Chiefs of the Clan Grant were the Lairds of Grant, who succeeded to the Earldom of Seafield and to the extensive lands of the Ogilvies, Earls of Findlater and Seafield. The coat of arms of Ogilvie Grant Earl of Seafield can be seen on the mausoleum closer to the church but not on the second one.
The Clan Grant symbol is the Scots pine, some rise behind the mausolea. The church has been in Service since the 17th century but the first church in Duthil goes back as far as 1400. The Clan Grant centre offers information and help mainly to Grants from all over the world.
The stories of the mausolea are tragic and both concern mothers and sons, stories about grief and individual loss, about living on, trying to cope.
The Grants built the first mausoluem (above right) in the 19th century. Mary Ann Dunn, wife of the 6th Earl of Seafield died in 1840 at the age of 45. She was to be the first to be laid to rest in the new family mausoleum. She had married his Lordship when she was only 16 years old and bore him six sons and one daughter. The first son had died at a very young age, the second, then heir and Master of Grant. His name was Francis William, he was a church elder and a member of the parliament in Inverness.
When his mother died, he made his way to Cullen House. He had been in London and returned home together with his brother John Charles Grant. He did not feel to well and went to bed. Francis William Grant was found dead in his bed the next day. He was only 25 years old.
So not just the mother but also the son and heir were buried on the same day in Duthill mausoleum, not one death was mourned by the family but two. The funeral was big and made a big impression, the newspapers reported on it, work rested in the area, bells were ringing in the churches, the procession itself was nearly a mile long. The hearse of Lady Grant was dressed in black, the hearse of the Master of Grant all white. It was spring 1840 and the mausoleum was only just built. Now it held two and not one corpse. There were more to come.
The grieving father and widower married again three years later but sired no more children. His second wife entered into two more marriages after his death.
John Charles succeeded his father as 7th Earl of Seafield.
The wife of John Charles would be the last to be laid to rest in the mausoleum. It was autumn 1911 and Caroline Stuart, Dowager of Seafield was also head of the Seafield estate. The widow had inherited the right from her son, the 8th Earl of Seafield who had died before her. He had been er only son.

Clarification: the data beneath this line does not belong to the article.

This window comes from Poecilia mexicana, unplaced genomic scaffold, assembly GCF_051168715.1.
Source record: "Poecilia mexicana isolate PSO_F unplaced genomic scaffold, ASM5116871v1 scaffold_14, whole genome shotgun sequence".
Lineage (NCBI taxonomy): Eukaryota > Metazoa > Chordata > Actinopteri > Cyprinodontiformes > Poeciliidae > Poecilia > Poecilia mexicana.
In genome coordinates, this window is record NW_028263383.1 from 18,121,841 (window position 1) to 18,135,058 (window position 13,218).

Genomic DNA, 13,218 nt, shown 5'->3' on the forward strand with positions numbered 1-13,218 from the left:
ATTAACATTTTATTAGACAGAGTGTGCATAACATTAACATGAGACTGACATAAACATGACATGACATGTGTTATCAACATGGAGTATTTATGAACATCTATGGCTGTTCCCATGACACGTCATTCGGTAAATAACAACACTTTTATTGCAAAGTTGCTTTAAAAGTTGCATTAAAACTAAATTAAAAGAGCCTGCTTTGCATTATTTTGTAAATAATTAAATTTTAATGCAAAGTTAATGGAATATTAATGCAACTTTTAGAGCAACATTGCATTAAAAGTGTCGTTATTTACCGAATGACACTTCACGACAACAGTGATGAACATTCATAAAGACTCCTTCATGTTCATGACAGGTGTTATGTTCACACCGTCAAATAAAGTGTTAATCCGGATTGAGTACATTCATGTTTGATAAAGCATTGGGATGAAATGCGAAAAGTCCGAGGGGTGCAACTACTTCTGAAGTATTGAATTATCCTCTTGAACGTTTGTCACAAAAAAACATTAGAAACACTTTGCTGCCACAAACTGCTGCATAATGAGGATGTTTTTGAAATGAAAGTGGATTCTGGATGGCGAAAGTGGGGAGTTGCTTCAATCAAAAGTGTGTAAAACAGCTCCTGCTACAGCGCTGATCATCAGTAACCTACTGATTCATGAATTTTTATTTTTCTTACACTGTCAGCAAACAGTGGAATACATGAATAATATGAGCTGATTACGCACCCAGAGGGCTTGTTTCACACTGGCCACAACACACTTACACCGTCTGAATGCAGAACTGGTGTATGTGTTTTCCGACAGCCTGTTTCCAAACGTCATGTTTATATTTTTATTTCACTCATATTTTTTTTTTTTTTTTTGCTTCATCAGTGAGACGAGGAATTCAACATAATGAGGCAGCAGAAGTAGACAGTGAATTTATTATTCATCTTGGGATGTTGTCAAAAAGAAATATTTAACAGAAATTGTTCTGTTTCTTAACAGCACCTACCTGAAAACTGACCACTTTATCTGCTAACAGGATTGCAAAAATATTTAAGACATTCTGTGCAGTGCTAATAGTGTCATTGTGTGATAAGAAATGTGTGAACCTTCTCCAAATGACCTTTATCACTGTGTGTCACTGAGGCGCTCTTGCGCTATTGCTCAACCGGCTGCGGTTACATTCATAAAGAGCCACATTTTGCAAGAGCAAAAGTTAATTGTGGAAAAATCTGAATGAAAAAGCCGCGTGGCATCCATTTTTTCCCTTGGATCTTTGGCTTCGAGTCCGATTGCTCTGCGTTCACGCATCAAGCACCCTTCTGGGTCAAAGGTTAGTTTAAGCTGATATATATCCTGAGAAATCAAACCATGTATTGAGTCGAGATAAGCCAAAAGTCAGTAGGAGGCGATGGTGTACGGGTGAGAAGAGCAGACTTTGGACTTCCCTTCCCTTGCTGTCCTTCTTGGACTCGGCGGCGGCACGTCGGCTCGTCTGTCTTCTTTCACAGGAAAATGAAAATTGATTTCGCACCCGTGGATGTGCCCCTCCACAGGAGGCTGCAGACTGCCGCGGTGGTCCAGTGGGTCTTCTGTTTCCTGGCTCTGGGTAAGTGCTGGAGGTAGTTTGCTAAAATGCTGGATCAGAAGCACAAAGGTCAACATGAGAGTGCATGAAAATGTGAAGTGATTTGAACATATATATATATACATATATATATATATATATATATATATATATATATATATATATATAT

The wife and mother of an Earl decreed to be the last to rest in the family mausoleum next to the Parish church. She had another one built for the generations to come but really with her a line had come to an end.
The funeral of the Dowager of seafield was sombre, the service read within the mausoleum. The piper of the Mackintosh of Mackintosh played “The Lament for the Only Son.” Then the doors of the mausoleum were locked.
sources and further reading
Earl of Cassilis: The Rulers of Strathspey. A History of the Lairds of Grant and the Earls of Seafield. Inverness, The norther Counties Newspaper, 1911
Wikipedia Duthill Old Parish Church and Earl of Seafield
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Scotland is a country full of history, stories and secrets. Often, the three cannot be separated. That is what makes this country so wonderful and unique. These stories have been discovered and gathered for Erkenbach’s blog, Graveyards of Scotland, over many years. Her main sources were historical travel guides from the 18th and 19th centuries, where the finds were scary, beautiful, funny, and sometimes, cruel. This unusual approach to a country’s history has produced amazing results. You don’t have to share the author’s passion for cemeteries to enjoy this book; only a small number of the stories in this collection take place in graveyards, though they do all end in them, so perhaps it helps.
The fairy hill in Inverness, a nitrate murder on Shetland, a family of left-handers, wolves, Robert the Bruce and William Wallace shown in a new light, the secret bay of the writer Gavin Maxwell, a murdering poet and everything about Scotland except whisky, sheep and tartan.
Scotland for Quiet Moments is available as ebook and paperback on Amazon.
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